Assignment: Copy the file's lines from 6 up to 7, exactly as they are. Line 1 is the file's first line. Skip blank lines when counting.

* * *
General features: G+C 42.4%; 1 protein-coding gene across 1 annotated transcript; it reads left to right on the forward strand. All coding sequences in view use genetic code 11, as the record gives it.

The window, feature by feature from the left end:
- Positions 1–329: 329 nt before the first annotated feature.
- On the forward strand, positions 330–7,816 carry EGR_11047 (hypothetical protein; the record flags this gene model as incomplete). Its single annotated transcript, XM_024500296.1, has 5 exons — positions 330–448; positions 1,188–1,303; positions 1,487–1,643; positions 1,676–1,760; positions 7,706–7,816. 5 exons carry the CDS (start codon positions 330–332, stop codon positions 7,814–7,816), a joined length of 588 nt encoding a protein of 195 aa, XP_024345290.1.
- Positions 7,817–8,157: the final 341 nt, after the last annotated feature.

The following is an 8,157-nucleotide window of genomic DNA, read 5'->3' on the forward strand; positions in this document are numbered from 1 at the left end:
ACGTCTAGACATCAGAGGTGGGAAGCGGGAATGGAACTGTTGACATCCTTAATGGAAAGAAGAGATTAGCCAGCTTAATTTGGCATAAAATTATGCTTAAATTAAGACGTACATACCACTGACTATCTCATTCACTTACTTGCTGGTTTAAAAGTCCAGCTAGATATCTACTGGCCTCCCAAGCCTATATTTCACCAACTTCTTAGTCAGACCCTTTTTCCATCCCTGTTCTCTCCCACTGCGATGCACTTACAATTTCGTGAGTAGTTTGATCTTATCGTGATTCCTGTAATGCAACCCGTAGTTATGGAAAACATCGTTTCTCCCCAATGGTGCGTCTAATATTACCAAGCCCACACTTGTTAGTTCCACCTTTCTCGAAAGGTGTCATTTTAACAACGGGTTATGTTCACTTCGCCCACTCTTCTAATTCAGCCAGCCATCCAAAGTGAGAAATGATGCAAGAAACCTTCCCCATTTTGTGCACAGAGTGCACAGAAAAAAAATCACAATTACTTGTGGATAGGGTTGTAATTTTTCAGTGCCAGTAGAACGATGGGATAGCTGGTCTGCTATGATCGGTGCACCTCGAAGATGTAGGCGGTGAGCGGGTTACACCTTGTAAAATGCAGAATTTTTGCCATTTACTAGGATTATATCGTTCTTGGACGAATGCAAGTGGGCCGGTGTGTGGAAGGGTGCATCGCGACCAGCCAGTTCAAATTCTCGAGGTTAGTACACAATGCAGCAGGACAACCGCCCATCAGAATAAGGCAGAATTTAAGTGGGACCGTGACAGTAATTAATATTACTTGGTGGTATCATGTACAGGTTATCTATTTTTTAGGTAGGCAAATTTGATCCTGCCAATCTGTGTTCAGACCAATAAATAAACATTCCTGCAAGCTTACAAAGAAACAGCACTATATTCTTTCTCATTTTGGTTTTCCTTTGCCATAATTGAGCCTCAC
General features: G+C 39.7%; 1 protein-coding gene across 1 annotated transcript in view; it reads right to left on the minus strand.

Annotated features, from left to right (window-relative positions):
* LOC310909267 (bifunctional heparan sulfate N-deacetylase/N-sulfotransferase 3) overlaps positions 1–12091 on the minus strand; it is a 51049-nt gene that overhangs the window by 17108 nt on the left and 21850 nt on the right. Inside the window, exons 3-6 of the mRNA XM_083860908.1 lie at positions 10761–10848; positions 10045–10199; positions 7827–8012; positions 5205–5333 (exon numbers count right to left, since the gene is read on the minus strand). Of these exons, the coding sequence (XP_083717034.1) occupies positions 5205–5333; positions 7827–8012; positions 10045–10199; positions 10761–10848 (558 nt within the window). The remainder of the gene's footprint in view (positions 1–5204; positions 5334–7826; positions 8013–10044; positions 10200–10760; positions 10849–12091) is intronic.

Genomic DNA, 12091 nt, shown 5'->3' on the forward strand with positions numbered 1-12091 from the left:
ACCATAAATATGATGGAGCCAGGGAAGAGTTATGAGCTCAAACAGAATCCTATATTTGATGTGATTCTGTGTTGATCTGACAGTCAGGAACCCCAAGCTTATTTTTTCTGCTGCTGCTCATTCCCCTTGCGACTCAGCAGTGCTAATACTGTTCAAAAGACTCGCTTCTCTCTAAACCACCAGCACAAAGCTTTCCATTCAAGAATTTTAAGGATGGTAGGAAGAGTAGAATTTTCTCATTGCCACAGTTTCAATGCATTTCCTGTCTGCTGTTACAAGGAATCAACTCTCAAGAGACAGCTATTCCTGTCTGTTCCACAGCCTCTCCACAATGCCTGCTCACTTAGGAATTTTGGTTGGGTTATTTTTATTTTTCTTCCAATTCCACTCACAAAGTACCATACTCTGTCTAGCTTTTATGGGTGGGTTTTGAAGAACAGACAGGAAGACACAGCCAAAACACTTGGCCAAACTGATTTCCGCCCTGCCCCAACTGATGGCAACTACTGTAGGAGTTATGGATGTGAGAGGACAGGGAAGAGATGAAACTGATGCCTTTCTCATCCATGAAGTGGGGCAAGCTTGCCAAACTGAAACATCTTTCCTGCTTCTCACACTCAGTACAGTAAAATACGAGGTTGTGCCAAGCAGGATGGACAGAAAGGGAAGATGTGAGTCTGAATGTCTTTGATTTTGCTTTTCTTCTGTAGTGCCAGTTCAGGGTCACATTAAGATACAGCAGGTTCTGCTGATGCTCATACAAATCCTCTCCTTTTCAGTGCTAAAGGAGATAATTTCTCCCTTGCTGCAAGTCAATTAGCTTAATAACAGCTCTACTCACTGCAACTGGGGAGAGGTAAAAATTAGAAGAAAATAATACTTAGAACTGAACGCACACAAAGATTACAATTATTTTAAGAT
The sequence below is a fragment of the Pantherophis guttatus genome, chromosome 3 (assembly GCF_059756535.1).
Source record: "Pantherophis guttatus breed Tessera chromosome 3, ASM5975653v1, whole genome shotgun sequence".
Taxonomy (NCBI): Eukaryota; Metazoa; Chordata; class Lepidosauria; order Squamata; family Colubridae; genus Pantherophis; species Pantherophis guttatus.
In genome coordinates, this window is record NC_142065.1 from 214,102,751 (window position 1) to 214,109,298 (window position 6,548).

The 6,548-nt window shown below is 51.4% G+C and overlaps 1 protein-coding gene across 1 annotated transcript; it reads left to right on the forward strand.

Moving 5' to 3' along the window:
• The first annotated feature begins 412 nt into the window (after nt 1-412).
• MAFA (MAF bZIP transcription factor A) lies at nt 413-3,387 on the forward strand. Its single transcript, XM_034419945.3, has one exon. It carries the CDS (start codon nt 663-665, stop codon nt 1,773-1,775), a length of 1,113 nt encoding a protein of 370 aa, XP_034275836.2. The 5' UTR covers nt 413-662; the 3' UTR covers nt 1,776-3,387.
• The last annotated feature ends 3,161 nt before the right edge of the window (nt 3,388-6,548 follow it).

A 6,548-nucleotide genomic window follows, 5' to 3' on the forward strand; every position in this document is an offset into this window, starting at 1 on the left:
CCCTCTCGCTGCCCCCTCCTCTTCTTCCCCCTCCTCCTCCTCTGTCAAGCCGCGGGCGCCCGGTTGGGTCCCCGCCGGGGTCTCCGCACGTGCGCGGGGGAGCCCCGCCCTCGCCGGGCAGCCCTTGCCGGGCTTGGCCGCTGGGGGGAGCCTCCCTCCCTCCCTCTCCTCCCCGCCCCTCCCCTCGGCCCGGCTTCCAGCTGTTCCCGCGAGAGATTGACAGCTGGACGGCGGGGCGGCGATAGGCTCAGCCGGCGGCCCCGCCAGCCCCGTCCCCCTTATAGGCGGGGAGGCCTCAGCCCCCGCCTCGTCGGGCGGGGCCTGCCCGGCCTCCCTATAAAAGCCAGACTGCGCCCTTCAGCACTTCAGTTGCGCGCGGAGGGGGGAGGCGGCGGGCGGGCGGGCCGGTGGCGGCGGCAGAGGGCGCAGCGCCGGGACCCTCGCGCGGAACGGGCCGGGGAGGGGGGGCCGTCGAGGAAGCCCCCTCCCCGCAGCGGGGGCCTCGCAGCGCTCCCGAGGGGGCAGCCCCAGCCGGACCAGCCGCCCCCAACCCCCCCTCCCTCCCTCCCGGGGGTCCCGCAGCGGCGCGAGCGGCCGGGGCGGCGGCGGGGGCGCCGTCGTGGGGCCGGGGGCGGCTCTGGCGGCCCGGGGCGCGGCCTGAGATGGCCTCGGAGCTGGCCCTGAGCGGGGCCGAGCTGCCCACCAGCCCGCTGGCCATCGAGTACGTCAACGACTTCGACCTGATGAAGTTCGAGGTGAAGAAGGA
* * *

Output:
The following is an 8,157-nucleotide window of genomic DNA, read 5'->3' on the forward strand; positions in this document are numbered from 1 at the left end:
ACGTCTAGACATCAGAGGTGGGAAGCGGGAATGGAACTGTTGACATCCTTAATGGAAAGAAGAGATTAGCCAGCTTAATTTGGCATAAAATTATGCTTAAATTAAGACGTACATACCACTGACTATCTCATTCACTTACTTGCTGGTTTAAAAGTCCAGCTAGATATCTACTGGCCTCCCAAGCCTATATTTCACCAACTTCTTAGTCAGACCCTTTTTCCATCCCTGTTCTCTCCCACTGCGATGCACTTACAATTTCGTGAGTAGTTTGATCTTATCGTGATTCCTGTAATGCAACCCGTAGTTATGGAAAACATCGTTTCTCCCCAATGGTGCGTCTAATATTACCAAGCCCACACTTGTTAGTTCCACCTTTCTCGAAAGGTGTCATTTTAACAACGGGTTATGTTCACTTCGCCCACTCTTCTAATTCAGCCAGCCATCCAAAGTGAGAAATGATGCAAGAAACCTTCCCCATTTTGTGCACAGAGTGCACAGAAAAAAAATCACAATTACTTGTGGATAGGGTTGTAATTTTTCAGTGCCAGTAGAACGATGGGATAGCTGGTCTGCTATGATCGGTGCACCTCGAAGATGTAGGCGGTGAGCGGGTTACACCTTGTAAAATGCAGAATTTTTGCCATTTACTAGGATTATATCGTTCTTGGACGAATGCAAGTGGGCCGGTGTGTGGAAGGGTGCATCGCGACCAGCCAGTTCAAATTCTCGAGGTTAGTACACAATGCAGCAGGACAACCGCCCATCAGAATAAGGCAGAATTTAAGTGGGACCGTGACAGTAATTAATATTACTTGGTGGTATCATGTACAGGTTATCTATTTTTTAGGTAGGCAAATTTGATCCTGCCAATCTGTGTTCAGACCAATAAATAAACATTCCTGCAAGCTTACAAAGAAACAGCACTATATTCTTTCTCATTTTGGTTTTCCTTTGCCATAATTGAGCCTCAC